Alphonse Milne-Edwards, a French zoologist, was born Oct. 13, 1835. Alphonse’s father, Henri Milne-Edwards, was a star zoologist himself, being professor of zoology at the Museum of Natural History in Paris, which, in spite of its name, was as much a teaching institution as a repository. Alphonse would succeed his father in that position, as happened in France perhaps more than it should, although Alphonse was certainly well qualified for the job.
In 1868, Alphonse began to get letters from Father Armand David, a French missionary who had gone to China to save souls and sacrifice more than a few animal and plant specimens for the benefit of science. One of Father David’s letters was accompanied by a large black-and-white pelt and a skull from an animal heretofore unknown to the West. David thought it was some kind of bear, and called it Ursus melanoleucus, the black-and-white bear. Alphonse, being the expert, naturally had to disagree, believing that it was more closely related to the little red panda, and in his published description, Alphonse named it Ailuropus melanoleucus, the black-and-white panda, and proclaimed it closer to a raccoon than a bear. The description appeared in his Recherches pour servir l’histoire naturelle des mammifčres (1868-74), a work we dearly wish we had in our collection, but alas, do not, so I show you the published chromolithograph from the copy in the Smithsonian Institution Libraries (third image). The debate about the giant panda’s proper kinship, bear or raccoon, raged for the next century, until genetic analysis recently determined that the good father was right after all (sacerdotal infallibility?) and the giant panda is a bear, and barely related to the red panda.
Alphonse did better on most of his other descriptions, especially with the singular mammals of Madagascar, about which he contributed to the Histoire physique, naturelle et politique de Madagascar (1875-1954); indeed, several lemurs are named after Alphonse, including the Milne-Edwards sifaka. We do not have this work in the library either.
Fortunately, we do have a run of the Archives of the Paris Museum of Natural History, the annual publication in which new discoveries were customarily announced before they appeared in later monographs, and each volume included at least three or four attractive hand-colored lithographs. Alphonse, perhaps because of his Madagascar studies, had a particular interest in primates, and the Paris menagerie in the Bois de Boulogne in the late 19th century had a pair of orangutans that delighted the public – Maurice, an older male, and Max, the young stud – until they both unfortunately died. Milne-Edwards edited and wrote the preface for an in memoriam for the orangutans in the Archives for 1895, which was accompanied by illustrations of Max and Maurice by the Museum illustrator, Alphonse Millot.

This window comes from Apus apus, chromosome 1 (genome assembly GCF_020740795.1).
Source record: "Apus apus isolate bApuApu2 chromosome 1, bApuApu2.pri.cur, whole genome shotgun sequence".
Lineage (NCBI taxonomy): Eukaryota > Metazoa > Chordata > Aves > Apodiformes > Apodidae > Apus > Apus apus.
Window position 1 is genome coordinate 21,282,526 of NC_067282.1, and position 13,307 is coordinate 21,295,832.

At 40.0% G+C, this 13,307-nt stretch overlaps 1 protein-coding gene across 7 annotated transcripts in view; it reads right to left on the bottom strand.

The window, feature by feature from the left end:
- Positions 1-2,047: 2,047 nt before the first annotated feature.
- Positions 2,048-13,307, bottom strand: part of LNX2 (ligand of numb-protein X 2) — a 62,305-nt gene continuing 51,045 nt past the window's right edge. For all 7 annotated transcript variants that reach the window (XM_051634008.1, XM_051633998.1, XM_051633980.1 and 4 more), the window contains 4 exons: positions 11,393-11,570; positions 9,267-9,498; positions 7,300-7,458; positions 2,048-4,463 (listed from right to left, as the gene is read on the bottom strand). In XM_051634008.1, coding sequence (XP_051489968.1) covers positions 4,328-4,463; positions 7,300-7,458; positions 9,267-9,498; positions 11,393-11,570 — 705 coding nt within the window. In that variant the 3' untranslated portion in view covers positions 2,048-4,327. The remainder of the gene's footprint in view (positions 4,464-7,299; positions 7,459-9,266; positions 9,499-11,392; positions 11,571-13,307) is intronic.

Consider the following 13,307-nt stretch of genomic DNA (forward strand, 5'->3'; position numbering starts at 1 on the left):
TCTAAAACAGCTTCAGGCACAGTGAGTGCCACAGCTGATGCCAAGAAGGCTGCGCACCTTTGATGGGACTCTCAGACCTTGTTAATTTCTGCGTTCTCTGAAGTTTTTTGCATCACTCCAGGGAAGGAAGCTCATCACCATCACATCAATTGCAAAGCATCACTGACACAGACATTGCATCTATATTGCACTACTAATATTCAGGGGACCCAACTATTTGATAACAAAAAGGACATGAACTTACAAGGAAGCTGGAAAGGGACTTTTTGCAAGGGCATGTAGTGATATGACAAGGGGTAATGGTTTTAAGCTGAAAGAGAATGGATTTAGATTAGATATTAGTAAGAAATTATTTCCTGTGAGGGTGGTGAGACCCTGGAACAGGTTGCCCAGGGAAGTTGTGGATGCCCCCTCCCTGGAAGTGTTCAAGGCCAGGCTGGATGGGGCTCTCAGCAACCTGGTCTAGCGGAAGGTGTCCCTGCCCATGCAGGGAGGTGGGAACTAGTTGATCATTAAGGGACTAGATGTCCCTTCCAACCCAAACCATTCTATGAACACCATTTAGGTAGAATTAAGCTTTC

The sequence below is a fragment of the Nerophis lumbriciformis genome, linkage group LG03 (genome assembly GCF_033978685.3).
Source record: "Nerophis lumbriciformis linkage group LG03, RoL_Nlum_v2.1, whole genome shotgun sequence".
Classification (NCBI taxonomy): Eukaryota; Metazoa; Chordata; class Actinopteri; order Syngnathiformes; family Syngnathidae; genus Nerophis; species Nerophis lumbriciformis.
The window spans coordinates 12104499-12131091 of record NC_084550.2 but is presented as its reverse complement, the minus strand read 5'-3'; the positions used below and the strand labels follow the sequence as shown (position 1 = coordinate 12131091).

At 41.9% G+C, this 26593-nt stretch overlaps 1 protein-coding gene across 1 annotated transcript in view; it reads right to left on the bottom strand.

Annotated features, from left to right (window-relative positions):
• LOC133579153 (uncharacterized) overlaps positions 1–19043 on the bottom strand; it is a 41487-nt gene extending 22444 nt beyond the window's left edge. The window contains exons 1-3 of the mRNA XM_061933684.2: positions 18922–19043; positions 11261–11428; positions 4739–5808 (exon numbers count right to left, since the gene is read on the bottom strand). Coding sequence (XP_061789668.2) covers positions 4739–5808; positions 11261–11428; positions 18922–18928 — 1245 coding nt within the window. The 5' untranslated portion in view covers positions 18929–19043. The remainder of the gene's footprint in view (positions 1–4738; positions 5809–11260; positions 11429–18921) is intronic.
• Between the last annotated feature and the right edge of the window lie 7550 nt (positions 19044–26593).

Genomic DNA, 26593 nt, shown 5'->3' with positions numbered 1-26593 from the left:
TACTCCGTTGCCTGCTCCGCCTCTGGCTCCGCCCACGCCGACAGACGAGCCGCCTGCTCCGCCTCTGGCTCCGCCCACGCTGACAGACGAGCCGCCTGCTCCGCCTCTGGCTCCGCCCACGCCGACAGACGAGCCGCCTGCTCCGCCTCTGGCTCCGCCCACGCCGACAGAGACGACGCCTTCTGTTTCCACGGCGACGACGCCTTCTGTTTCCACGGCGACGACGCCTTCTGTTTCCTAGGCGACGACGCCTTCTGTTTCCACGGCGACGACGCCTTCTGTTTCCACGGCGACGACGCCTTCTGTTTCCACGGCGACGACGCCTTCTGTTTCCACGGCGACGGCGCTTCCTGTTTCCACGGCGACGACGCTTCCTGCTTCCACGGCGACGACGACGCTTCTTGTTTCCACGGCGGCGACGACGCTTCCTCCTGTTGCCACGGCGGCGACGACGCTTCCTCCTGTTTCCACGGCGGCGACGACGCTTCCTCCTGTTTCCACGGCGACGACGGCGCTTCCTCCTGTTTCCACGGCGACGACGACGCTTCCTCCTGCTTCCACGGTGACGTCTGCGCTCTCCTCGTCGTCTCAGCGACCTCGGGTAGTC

Millot provided two kinds of images. For the text, he offered four sketches of the orangs that showed them if what we are tempted to call thoughtful poses. We show two of them here. Our opening image shows Max in his cage, and the image above depicts Maurice, also in his barred home.
And then, at the end of the various articles on the orangutans, there are two colored full-page plates, and the most appropriate adjective for these is “eye-popping”. I don’t think any of the great apes had ever made a more forceful appearance in scientific literature than these dual portraits of Max (sixth image, above) and wonderful Maurice, in all his cheeky splendor (seventh image, below). I suspect that the in-your-face poses were inspired by, and perhaps a tribute to, the wonderful lithograph of a chimpanzee by Marie Firmin Bocourt, printed 37 years earlier in the very same Archives of the Paris Museum, which we used in the catalog of our Grandeur of Life exhibition in 2009.
When Milne-Edwards died in 1900, the Archives published a memorial portrait, as they usually did for recently deceased members of the Museum faculty. It was a photograph, printed as a heliogravure. I never tire of heliogravure portraits – they are so rich and warm, even in black and white, and they put all modern methods of printing photographs to shame. We show the heliogravure of Alphonse Milne-Edwards as our second image.
Dr. William B. Ashworth, Jr., Consultant for the History of Science, Linda Hall Library and Associate Professor emeritus, Department of History, University of Missouri-Kansas City. Comments or corrections are welcome; please direct to firstname.lastname@example.org.